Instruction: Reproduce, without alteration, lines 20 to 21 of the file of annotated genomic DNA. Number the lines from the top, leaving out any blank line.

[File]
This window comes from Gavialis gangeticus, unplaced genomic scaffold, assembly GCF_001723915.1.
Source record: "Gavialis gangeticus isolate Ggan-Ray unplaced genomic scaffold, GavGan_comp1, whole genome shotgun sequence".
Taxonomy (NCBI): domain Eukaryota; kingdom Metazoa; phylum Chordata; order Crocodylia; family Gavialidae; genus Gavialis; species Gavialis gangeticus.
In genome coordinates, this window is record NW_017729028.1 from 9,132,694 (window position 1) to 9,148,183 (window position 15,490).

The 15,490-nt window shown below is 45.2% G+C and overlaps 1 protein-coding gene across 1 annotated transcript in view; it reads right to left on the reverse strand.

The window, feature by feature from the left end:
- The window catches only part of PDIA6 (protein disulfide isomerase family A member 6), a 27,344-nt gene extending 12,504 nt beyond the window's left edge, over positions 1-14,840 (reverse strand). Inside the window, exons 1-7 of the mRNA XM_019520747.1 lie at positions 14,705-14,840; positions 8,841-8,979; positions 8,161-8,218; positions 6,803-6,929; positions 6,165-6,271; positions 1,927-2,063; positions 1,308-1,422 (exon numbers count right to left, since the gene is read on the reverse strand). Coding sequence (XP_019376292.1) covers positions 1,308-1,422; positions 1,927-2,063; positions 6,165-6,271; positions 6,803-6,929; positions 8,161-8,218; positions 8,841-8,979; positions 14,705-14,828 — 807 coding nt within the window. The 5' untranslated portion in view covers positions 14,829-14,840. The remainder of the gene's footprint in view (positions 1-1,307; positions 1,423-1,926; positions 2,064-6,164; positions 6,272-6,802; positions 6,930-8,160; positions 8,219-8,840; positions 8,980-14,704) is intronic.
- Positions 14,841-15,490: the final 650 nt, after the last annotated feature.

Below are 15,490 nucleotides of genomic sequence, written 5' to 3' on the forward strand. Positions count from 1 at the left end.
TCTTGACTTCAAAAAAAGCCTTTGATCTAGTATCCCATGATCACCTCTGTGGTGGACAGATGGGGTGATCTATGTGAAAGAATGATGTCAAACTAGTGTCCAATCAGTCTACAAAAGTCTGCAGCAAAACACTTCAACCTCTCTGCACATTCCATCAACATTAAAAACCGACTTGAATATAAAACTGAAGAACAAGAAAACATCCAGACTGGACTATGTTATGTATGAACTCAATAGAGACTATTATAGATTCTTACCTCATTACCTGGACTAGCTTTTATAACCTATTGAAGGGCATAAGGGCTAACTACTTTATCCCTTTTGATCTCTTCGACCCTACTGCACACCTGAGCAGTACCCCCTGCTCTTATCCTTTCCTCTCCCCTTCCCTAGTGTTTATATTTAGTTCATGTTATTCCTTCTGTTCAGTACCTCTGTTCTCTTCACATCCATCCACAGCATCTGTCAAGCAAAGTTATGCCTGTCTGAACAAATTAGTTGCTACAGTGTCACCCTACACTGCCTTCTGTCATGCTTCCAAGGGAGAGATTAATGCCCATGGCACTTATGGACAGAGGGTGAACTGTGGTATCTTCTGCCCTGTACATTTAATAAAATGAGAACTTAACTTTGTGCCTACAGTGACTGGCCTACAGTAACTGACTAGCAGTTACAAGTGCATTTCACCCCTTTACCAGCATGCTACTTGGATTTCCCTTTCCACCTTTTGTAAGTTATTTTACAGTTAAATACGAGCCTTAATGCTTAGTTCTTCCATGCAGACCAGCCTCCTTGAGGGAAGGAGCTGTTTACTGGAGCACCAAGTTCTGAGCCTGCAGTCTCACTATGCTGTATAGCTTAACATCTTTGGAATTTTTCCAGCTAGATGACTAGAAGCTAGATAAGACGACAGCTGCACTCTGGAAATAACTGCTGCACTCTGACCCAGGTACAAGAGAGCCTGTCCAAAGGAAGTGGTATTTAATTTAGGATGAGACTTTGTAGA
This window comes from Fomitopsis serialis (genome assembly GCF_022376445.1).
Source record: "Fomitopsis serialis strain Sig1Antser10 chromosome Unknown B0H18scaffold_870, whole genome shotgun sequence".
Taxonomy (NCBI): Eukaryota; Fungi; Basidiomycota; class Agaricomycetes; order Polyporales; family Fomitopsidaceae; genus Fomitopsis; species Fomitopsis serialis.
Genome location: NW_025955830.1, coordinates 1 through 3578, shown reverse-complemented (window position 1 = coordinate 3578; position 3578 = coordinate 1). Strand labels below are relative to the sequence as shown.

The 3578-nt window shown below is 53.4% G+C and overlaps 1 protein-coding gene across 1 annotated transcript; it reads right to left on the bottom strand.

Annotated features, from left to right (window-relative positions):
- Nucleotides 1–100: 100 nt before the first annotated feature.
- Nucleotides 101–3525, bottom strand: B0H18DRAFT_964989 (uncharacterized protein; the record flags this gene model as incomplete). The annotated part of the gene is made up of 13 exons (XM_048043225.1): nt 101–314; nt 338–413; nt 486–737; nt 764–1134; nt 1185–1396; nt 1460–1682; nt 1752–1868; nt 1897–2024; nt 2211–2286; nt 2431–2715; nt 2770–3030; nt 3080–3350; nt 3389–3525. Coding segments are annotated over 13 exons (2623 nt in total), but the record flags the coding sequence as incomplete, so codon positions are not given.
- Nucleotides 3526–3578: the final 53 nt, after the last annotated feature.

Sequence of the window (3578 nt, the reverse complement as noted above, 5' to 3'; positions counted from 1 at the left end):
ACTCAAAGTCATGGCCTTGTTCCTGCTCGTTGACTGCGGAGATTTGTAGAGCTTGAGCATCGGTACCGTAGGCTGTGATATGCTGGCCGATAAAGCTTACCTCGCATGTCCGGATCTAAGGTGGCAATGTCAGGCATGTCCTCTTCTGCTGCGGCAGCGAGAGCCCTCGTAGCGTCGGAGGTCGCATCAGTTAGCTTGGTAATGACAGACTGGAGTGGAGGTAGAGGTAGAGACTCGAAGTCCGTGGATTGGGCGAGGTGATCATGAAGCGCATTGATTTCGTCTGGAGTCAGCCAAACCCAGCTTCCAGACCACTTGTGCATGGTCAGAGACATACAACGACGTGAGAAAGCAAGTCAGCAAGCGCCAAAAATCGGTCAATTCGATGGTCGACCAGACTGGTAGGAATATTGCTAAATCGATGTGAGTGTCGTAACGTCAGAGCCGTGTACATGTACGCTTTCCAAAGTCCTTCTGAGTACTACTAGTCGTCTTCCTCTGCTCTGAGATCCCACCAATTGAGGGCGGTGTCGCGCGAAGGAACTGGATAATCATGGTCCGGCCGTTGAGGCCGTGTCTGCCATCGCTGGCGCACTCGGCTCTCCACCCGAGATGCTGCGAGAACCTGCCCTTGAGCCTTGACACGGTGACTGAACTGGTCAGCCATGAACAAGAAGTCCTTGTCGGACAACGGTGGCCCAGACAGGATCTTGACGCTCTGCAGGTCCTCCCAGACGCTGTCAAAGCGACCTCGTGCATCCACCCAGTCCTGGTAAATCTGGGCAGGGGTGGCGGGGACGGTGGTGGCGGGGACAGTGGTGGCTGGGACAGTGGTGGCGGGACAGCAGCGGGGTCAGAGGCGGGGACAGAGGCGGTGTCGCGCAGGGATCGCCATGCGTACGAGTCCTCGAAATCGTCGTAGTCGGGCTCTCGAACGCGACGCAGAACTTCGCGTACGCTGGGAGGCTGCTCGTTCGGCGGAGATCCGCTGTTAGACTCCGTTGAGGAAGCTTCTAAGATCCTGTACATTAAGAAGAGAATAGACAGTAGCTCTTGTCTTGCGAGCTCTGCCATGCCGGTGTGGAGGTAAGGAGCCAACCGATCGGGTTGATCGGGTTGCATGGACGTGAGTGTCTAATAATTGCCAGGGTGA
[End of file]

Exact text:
Sequence of the window (3578 nt, the reverse complement as noted above, 5' to 3'; positions counted from 1 at the left end):
ACTCAAAGTCATGGCCTTGTTCCTGCTCGTTGACTGCGGAGATTTGTAGAGCTTGAGCATCGGTACCGTAGGCTGTGATATGCTGGCCGATAAAGCTTACCTCGCATGTCCGGATCTAAGGTGGCAATGTCAGGCATGTCCTCTTCTGCTGCGGCAGCGAGAGCCCTCGTAGCGTCGGAGGTCGCATCAGTTAGCTTGGTAATGACAGACTGGAGTGGAGGTAGAGGTAGAGACTCGAAGTCCGTGGATTGGGCGAGGTGATCATGAAGCGCATTGATTTCGTCTGGAGTCAGCCAAACCCAGCTTCCAGACCACTTGTGCATGGTCAGAGACATACAACGACGTGAGAAAGCAAGTCAGCAAGCGCCAAAAATCGGTCAATTCGATGGTCGACCAGACTGGTAGGAATATTGCTAAATCGATGTGAGTGTCGTAACGTCAGAGCCGTGTACATGTACGCTTTCCAAAGTCCTTCTGAGTACTACTAGTCGTCTTCCTCTGCTCTGAGATCCCACCAATTGAGGGCGGTGTCGCGCGAAGGAACTGGATAATCATGGTCCGGCCGTTGAGGCCGTGTCTGCCATCGCTGGCGCACTCGGCTCTCCACCCGAGATGCTGCGAGAACCTGCCCTTGAGCCTTGACACGGTGACTGAACTGGTCAGCCATGAACAAGAAGTCCTTGTCGGACAACGGTGGCCCAGACAGGATCTTGACGCTCTGCAGGTCCTCCCAGACGCTGTCAAAGCGACCTCGTGCATCCACCCAGTCCTGGTAAATCTGGGCAGGGGTGGCGGGGACGGTGGTGGCGGGGACAGTGGTGGCTGGGACAGTGGTGGCGGGACAGCAGCGGGGTCAGAGGCGGGGACAGAGGCGGTGTCGCGCAGGGATCGCCATGCGTACGAGTCCTCGAAATCGTCGTAGTCGGGCTCTCGAACGCGACGCAGAACTTCGCGTACGCTGGGAGGCTGCTCGTTCGGCGGAGATCCGCTGTTAGACTCCGTTGAGGAAGCTTCTAAGATCCTGTACATTAAGAAGAGAATAGACAGTAGCTCTTGTCTTGCGAGCTCTGCCATGCCGGTGTGGAGGTAAGGAGCCAACCGATCGGGTTGATCGGGTTGCATGGACGTGAGTGTCTAATAATTGCCAGGGTGA